John Crowe Ransom

(30 April 1888 - 3 July 1974 / Pulaski Tennessee)

The School - Poem by John Crowe Ransom

I WAS not drowsy though the scholars droned.
Hearing the music that they made of Greek,
Whenever Helen's unforgotten face
Sent other young men whisking off to war;
Hearing much mention of the hecatombs,
And Pericles, and fishes that were purple,
Temples in white, and trees that they named olive;
And thinking always of proud Athens shining
Upon her hill, that slanted to her sea:

Equipped with Grecian thoughts, how could I live
Among my father's folk? My father's house
Was narrow and his fields were nauseous.
I kicked his clods for being common dirt,
Worthy a world which never could be Greek;
Cursed the paternity that planted me
One green leaf in a wilderness of autumn;
And wept, as fitting such a fruitful spirit
Sealed in a yellow tomb.

The Lord preserves his saints for Christian uses.
He sent a pair of providential eyes.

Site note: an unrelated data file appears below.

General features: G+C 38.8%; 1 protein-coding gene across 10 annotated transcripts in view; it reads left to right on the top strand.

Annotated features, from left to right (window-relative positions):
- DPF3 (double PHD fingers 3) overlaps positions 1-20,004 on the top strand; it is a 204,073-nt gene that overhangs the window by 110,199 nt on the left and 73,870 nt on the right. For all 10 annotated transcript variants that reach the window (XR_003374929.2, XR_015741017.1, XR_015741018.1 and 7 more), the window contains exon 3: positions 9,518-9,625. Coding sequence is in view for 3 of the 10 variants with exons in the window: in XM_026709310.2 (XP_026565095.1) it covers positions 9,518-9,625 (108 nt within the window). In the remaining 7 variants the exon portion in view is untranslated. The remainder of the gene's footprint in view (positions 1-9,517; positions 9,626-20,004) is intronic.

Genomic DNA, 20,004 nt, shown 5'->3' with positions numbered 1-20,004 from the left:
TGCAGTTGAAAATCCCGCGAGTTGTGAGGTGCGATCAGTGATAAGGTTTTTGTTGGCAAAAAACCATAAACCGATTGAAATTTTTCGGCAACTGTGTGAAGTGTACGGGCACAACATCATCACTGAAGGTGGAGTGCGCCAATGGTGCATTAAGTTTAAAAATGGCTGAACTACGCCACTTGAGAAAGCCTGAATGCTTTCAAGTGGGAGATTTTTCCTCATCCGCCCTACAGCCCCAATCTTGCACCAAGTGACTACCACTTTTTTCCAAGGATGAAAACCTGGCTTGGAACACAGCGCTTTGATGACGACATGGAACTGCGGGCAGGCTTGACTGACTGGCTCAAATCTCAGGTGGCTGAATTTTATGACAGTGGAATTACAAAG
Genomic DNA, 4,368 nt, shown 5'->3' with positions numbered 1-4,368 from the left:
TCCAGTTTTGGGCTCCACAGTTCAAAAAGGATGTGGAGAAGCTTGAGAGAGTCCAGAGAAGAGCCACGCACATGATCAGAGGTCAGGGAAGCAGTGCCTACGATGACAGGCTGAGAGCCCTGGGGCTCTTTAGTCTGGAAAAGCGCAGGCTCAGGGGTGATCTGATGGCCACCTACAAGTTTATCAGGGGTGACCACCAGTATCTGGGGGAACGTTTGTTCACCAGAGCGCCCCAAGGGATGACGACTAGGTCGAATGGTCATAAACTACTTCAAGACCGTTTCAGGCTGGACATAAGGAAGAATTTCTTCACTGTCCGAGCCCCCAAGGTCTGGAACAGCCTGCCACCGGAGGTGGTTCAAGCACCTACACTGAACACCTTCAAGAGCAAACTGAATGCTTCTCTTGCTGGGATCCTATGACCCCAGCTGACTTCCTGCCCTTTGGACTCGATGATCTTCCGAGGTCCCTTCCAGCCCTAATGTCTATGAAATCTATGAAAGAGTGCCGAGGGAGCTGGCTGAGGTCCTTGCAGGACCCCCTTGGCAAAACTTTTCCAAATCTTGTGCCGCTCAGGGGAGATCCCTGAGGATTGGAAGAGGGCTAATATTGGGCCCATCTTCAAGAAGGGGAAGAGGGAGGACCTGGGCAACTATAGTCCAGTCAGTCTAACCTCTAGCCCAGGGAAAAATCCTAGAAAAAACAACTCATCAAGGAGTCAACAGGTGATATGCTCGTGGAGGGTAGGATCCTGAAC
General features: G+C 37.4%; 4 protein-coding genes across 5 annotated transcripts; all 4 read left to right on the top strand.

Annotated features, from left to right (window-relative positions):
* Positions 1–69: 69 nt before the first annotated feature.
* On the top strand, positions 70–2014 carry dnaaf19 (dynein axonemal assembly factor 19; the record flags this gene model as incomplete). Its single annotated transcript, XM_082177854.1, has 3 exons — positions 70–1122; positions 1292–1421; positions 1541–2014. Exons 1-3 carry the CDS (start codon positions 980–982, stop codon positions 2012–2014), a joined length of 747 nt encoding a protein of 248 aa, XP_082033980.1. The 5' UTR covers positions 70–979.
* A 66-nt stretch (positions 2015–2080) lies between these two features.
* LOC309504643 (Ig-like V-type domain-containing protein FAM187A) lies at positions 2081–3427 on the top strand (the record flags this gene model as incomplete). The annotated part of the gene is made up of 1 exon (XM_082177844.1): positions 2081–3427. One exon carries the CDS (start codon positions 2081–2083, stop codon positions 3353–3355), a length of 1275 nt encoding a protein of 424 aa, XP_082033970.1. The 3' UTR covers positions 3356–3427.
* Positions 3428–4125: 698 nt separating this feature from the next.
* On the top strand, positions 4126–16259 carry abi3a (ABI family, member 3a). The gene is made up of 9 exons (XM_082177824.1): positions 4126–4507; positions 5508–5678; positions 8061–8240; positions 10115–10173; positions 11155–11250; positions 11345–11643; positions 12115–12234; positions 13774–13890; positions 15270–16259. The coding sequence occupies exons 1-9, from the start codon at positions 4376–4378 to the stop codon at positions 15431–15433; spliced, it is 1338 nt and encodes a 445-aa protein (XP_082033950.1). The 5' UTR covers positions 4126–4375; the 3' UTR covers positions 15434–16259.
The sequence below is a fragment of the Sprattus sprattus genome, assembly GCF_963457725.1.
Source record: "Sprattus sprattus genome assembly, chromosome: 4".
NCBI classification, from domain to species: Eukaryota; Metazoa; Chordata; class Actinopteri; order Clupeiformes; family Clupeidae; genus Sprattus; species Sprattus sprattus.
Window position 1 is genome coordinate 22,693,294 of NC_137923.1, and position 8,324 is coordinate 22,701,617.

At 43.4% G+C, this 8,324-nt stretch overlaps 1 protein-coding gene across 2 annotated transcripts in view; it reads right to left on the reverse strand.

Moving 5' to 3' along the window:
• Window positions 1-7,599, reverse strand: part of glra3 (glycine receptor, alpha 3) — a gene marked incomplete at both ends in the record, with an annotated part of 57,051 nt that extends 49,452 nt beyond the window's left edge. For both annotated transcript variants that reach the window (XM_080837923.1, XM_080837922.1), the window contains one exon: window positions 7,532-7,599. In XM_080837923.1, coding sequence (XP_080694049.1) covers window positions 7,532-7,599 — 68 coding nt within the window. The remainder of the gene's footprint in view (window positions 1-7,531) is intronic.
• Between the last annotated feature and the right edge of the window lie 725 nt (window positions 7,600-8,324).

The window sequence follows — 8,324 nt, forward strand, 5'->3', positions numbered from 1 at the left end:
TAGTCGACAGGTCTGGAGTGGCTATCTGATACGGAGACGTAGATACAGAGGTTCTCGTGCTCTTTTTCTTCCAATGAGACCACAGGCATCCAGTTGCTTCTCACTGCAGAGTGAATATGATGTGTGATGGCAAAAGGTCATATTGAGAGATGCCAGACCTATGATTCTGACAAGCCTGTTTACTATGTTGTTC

They would have sat in any witless head,
Although I deemed them deep as classic seas,
As strange as any woman written smiling,
And much more near; the merest modern eyes,
The first my Athens faced; and yet her lamp,
It flickered rather low.

Then he commanded me to scrutiny
As to a fingered thing of no great matter,
A circumstantial sorry little coin.
A friendly thing, I owned, to lie so warm
Against the side of any friendless man;
And in the hand--O if the happy hand
Accommodate the cunning rounded scepter,
Then is dominion seated in that palm,
And coveting is seated in men's eyes.
Make haste, my hands, about your own inclosures!
And what were dead Greek empires to me then?
Dishonored, by Apollo, and forgot.

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Poem Submitted: Wednesday, March 31, 2010

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